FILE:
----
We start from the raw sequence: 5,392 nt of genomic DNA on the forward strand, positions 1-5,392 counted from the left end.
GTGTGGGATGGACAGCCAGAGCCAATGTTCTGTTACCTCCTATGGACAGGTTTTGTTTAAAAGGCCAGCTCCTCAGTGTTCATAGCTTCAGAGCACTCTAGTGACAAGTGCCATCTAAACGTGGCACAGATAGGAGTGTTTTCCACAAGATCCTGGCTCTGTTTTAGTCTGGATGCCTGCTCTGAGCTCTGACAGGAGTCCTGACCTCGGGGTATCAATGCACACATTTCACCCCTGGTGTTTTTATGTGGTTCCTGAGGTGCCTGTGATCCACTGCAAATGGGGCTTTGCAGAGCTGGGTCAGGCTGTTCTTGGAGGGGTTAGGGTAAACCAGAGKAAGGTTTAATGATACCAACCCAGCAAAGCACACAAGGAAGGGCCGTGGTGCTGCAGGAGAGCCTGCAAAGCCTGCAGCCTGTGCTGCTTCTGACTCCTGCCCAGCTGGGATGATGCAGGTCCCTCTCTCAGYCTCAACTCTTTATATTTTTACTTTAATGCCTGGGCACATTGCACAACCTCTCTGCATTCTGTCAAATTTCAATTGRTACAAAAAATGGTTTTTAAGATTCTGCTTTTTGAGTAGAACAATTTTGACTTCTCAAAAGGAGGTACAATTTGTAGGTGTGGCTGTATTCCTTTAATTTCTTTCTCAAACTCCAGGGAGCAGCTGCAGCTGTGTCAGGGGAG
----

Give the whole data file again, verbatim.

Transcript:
We start from the raw sequence: 5,392 nt of genomic DNA on the forward strand, positions 1-5,392 counted from the left end.
GTGTGGGATGGACAGCCAGAGCCAATGTTCTGTTACCTCCTATGGACAGGTTTTGTTTAAAAGGCCAGCTCCTCAGTGTTCATAGCTTCAGAGCACTCTAGTGACAAGTGCCATCTAAACGTGGCACAGATAGGAGTGTTTTCCACAAGATCCTGGCTCTGTTTTAGTCTGGATGCCTGCTCTGAGCTCTGACAGGAGTCCTGACCTCGGGGTATCAATGCACACATTTCACCCCTGGTGTTTTTATGTGGTTCCTGAGGTGCCTGTGATCCACTGCAAATGGGGCTTTGCAGAGCTGGGTCAGGCTGTTCTTGGAGGGGTTAGGGTAAACCAGAGKAAGGTTTAATGATACCAACCCAGCAAAGCACACAAGGAAGGGCCGTGGTGCTGCAGGAGAGCCTGCAAAGCCTGCAGCCTGTGCTGCTTCTGACTCCTGCCCAGCTGGGATGATGCAGGTCCCTCTCTCAGYCTCAACTCTTTATATTTTTACTTTAATGCCTGGGCACATTGCACAACCTCTCTGCATTCTGTCAAATTTCAATTGRTACAAAAAATGGTTTTTAAGATTCTGCTTTTTGAGTAGAACAATTTTGACTTCTCAAAAGGAGGTACAATTTGTAGGTGTGGCTGTATTCCTTTAATTTCTTTCTCAAACTCCAGGGAGCAGCTGCAGCTGTGTCAGGGGAG